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Mummy Tales in Namibia


Last week, I traveled to Namibia for a writing assignment. I spent four days in the capital city of Windhoek (pronounced ‘vint-huk’ as I came to learn), a city that I must say impressed me.

First, the ride from the airport (Hosea Kutako International Airport) to Windhoek CBD took about 35 minutes. The scenery was rocky, mountainous and filled with lush green vegetation which made for a beautiful sight. The main road/highway is sandwiched between this picturesque sight, and it felt as though it was a drive through a game reserve. I was just waiting for a giraffe or lion to pop out of somewhere and onto the road. There are actually a number of game lodges that we passed on our way.

One of the most outstanding things that you cannot fail to notice is the cleanliness of Windhoek. There was not a single piece of paper blowing around, nor a cigarette butt carelessly thrown on the sidewalk, or anything of the sort. Not at all. All trash was in its rightful place –in the many dustbins strategically located along the streets of the town. Kind of like those kanjo bins of ours.

The locals I spoke to about this cleanliness said that keeping their environment spotlessly clean is a culture every Namibian is brought up with. From a young age –when they can be able to pick up stuff, it is instilled in kids that all trash belongs to the dustbin, and that it is their personal responsibility to keep their country clean and beautiful. No throwing litter around.

Something else that impressed me about Windhoek – there was not a single pothole on any of the roads. Nope, not even one. Nothing. Nada. The roads were as smooth as a baby’s bottom. If I can try to draw a comparison -you see those roads around the Dennis Pritt/State House road area? Those smooth ones? Yeah, that is how all of Namibia’s roads are.

Something that I found peculiar about Namibia is that it has no people. Or rather it has not so many people. During the day there were people in town yes, but not quite in the numbers I expected. The people were few. Very few. Even during rush hour, the people were still few. The human traffic in rush hour in Windhoek is like a Sunday in Nairobi CBD.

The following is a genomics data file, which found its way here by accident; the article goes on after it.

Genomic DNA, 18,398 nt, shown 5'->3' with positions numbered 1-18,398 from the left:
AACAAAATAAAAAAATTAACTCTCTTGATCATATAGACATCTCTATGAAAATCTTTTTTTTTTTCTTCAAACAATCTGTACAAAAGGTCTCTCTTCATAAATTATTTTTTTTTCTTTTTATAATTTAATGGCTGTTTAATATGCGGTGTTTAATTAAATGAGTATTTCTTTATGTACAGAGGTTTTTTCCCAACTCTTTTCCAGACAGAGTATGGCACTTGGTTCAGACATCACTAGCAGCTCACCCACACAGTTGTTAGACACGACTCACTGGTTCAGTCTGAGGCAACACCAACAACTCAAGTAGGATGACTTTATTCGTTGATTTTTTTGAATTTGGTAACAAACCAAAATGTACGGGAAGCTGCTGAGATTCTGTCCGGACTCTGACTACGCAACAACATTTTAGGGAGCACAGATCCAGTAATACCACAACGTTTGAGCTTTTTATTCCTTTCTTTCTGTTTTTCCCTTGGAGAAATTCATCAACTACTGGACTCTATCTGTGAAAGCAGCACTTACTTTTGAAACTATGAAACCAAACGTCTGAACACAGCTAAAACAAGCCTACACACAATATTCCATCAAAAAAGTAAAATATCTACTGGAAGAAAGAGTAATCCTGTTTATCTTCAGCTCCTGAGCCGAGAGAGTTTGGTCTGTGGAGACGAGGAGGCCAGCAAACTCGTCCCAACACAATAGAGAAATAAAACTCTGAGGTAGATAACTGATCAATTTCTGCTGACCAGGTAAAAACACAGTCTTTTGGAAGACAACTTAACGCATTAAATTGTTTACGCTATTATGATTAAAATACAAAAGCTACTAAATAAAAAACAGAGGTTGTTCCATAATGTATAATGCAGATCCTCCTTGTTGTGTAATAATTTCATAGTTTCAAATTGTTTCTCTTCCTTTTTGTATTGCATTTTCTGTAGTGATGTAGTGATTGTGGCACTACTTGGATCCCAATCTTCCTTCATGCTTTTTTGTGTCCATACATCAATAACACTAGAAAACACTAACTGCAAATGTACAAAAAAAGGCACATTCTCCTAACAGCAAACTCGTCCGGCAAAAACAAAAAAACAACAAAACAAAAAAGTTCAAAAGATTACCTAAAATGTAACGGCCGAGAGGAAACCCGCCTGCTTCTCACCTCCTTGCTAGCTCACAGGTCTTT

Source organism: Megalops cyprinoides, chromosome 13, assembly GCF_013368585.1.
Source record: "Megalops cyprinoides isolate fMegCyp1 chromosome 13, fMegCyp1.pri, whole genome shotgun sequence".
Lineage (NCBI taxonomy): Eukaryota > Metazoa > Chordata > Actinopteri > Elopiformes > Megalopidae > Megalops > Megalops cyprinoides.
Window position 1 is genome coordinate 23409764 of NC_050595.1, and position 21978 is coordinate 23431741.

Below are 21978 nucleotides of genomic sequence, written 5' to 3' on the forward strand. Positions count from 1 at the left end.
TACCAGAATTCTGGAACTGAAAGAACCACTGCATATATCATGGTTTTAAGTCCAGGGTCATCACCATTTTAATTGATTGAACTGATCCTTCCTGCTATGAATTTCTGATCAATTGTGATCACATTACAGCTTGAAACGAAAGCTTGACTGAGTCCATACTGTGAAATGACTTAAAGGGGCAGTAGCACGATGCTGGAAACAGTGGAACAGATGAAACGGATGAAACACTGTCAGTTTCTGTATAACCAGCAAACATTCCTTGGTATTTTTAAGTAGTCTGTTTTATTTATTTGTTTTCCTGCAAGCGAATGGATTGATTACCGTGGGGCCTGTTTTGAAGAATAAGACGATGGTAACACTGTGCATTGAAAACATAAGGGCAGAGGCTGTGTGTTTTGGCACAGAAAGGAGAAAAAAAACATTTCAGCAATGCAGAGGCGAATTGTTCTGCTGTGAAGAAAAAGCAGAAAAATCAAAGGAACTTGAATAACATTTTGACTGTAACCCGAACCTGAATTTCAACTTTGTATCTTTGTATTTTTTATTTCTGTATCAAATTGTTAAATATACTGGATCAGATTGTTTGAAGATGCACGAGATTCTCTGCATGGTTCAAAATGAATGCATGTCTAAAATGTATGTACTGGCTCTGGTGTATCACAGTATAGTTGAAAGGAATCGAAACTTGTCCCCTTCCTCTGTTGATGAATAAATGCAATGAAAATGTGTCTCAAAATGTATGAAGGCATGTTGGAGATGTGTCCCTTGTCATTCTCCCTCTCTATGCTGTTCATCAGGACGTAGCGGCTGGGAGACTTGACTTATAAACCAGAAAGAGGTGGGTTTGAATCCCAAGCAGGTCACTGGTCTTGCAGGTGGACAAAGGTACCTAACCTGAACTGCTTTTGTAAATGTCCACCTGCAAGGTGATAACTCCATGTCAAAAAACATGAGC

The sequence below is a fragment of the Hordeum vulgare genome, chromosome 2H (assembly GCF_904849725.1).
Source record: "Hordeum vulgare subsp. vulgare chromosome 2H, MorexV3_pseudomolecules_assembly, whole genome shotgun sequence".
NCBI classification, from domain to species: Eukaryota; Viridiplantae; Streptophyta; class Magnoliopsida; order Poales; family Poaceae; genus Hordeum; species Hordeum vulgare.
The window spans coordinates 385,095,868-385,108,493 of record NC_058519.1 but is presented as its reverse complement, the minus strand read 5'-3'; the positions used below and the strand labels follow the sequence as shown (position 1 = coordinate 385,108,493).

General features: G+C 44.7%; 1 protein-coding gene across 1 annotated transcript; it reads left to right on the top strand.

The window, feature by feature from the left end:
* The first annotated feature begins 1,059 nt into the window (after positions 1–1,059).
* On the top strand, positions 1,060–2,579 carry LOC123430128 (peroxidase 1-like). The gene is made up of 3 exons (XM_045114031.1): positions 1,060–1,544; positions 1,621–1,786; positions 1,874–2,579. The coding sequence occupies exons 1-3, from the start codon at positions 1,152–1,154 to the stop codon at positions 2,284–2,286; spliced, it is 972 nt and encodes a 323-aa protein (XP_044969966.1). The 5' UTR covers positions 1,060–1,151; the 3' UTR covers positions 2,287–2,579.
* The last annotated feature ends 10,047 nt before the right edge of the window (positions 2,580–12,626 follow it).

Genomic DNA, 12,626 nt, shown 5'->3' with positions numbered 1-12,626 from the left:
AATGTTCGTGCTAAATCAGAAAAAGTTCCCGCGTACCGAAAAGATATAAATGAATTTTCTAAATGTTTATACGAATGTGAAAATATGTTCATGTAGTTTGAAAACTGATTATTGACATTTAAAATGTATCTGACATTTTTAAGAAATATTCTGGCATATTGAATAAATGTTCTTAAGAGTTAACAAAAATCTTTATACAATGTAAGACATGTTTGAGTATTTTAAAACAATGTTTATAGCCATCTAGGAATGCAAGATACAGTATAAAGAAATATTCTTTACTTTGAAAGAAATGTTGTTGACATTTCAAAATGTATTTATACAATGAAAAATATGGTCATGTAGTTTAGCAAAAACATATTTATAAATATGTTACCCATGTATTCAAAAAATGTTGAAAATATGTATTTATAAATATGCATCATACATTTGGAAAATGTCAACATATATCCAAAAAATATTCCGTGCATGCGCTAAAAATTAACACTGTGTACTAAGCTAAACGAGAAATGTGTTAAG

But do you know why I kind of never got to see people?

Because, as I came to find out, Namibia’s entire population stands at approx 2.2 million. Do you know what Nairobi’s population alone is? 3.1 million people. Ta-imajini! And then, Kenya’s entire total population is about 44 million. No wonder I kept wondering where people were. Coming from a populated town like Nairobi, this was complete culture shock for me. And by the way, size-wise, Namibia is bigger than Kenya, measuring 825,418 km², while Kenya measures 582,650 km². Quite revealing figures about the demographics of both countries.

Here’s a look of some of Namibia’s architecture that I spotted:

There were also some landmarks that tell the story of Namibia’s independence struggle. Namibia gained independence from South Africa in 1990.

And that was Namibia. I enjoyed my stay there and I hope I will get another opportunity to return again.

*photos courtesy of Amanda Kaipiti.



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Maryanne W. Waweru is a Kenyan mum raising her two sons in Nairobi. A journalist, Maryanne is passionate about telling stories and hopes that through her writing, her readers learn something new, feel encouraged, inspired, and appreciative of what they have in their lives. Maryanne's writing focuses on motherhood, women and lifestyle. "Telling stories is the only thing I know how to do," she says.


  1. Wow! the country is beautiful, the environment is clean and it is not overcrowded like Nairobi. Santina I support you it is a place worth moving to.


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